No matter how small a lump, it may still be malignant and very dangerous. Sometimes we are more or less concerned depending on what a fine needle aspirate reveals about the lump.
Minor Lump Removal is certainly indicated if there is a suspicion of malignancy, and in fact the earlier and smaller it is when detected the better. Some small lumps may not be considered dangerous but may be removed because of their location. Examples of these include eyelid lumps that may abrade and irritate the eye. Rectal lumps are also worth taking off, because of where they are and the complications of trying to remove them if they grow larger.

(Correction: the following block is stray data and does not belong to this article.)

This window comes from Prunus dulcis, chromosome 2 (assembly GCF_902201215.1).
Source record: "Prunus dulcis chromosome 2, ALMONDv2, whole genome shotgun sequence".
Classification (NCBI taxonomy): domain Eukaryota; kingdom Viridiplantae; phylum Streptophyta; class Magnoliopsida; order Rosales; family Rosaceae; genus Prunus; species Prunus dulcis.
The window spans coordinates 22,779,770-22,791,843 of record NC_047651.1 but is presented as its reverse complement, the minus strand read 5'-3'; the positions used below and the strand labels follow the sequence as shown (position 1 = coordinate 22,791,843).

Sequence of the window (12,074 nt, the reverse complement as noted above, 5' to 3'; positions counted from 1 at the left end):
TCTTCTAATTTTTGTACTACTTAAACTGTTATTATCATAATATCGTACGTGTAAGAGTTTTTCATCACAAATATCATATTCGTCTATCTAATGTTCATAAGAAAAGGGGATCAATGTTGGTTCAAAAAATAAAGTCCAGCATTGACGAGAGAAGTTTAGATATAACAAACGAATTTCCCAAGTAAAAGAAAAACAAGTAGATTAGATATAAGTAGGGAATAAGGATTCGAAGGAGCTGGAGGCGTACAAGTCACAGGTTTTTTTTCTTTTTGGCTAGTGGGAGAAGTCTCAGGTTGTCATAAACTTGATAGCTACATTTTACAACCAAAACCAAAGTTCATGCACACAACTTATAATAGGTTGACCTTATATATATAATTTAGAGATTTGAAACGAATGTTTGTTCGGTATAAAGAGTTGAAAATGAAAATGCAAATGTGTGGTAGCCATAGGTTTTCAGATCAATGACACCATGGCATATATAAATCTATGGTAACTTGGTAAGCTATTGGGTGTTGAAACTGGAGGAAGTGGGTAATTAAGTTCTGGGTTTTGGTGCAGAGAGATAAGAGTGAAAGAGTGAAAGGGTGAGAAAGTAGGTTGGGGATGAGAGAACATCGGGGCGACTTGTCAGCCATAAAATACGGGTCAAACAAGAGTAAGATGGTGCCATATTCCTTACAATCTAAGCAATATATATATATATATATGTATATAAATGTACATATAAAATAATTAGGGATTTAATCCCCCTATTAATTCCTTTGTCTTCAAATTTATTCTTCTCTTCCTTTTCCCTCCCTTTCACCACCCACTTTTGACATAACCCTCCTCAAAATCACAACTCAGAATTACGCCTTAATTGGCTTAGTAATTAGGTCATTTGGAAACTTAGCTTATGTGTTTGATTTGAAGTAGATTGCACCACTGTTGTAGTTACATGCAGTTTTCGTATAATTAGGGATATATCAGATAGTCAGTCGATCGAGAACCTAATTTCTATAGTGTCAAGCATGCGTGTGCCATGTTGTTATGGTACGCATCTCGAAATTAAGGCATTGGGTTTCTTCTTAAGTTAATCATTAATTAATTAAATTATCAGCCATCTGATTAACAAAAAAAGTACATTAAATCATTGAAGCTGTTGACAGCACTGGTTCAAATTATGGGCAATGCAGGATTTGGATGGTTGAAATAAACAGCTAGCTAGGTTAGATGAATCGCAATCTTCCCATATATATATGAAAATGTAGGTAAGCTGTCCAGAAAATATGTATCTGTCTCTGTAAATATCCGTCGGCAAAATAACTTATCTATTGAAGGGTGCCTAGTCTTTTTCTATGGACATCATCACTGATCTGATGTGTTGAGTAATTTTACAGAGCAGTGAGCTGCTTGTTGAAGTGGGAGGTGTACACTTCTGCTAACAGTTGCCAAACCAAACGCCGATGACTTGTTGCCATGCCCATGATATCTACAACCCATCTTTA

If a lump is small but considered dangerous, we will still take a very wide margin of tissue around it in order to minimise the chance of re-growth. If it is considered to not be such a concern then we may leave it all together and just monitor it, or remove it with just a small margin, especially if in a complicated area such as the eyelid.
The only way to definitively identify the tumour is to send it to pathology. A pathologist can determine exactly what the lump is, and rate the likelihood of its spread or return. With this advice we now have options as to whether further surgery is warranted, or even radiation or chemotherapy.
All lumps should be checked by your veterinarian. If of reasonable concern then biopsy or surgical removal may be warranted. Upon surgical removal, pathology is the only way of determining the exact nature of the tumour. If pathology reveals a significant degree of malignancy, further options are available to reduce the chance of spread or recurrence.